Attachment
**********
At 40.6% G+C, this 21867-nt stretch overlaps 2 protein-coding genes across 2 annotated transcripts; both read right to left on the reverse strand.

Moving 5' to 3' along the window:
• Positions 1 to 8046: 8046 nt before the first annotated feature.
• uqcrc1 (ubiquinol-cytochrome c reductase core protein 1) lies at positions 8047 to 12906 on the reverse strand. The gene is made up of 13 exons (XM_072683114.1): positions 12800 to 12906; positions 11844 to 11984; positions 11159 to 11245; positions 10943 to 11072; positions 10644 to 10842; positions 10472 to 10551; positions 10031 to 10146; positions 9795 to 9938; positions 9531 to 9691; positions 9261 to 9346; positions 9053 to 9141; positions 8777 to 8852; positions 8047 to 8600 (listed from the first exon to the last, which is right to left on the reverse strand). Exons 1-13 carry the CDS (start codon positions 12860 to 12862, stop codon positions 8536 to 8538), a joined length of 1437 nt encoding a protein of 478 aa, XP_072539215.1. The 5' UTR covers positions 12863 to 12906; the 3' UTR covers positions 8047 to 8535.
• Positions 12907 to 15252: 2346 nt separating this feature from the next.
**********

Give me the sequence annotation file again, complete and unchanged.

At 40.6% G+C, this 21867-nt stretch overlaps 2 protein-coding genes across 2 annotated transcripts; both read right to left on the reverse strand.

Moving 5' to 3' along the window:
• Positions 1 to 8046: 8046 nt before the first annotated feature.
• uqcrc1 (ubiquinol-cytochrome c reductase core protein 1) lies at positions 8047 to 12906 on the reverse strand. The gene is made up of 13 exons (XM_072683114.1): positions 12800 to 12906; positions 11844 to 11984; positions 11159 to 11245; positions 10943 to 11072; positions 10644 to 10842; positions 10472 to 10551; positions 10031 to 10146; positions 9795 to 9938; positions 9531 to 9691; positions 9261 to 9346; positions 9053 to 9141; positions 8777 to 8852; positions 8047 to 8600 (listed from the first exon to the last, which is right to left on the reverse strand). Exons 1-13 carry the CDS (start codon positions 12860 to 12862, stop codon positions 8536 to 8538), a joined length of 1437 nt encoding a protein of 478 aa, XP_072539215.1. The 5' UTR covers positions 12863 to 12906; the 3' UTR covers positions 8047 to 8535.
• Positions 12907 to 15252: 2346 nt separating this feature from the next.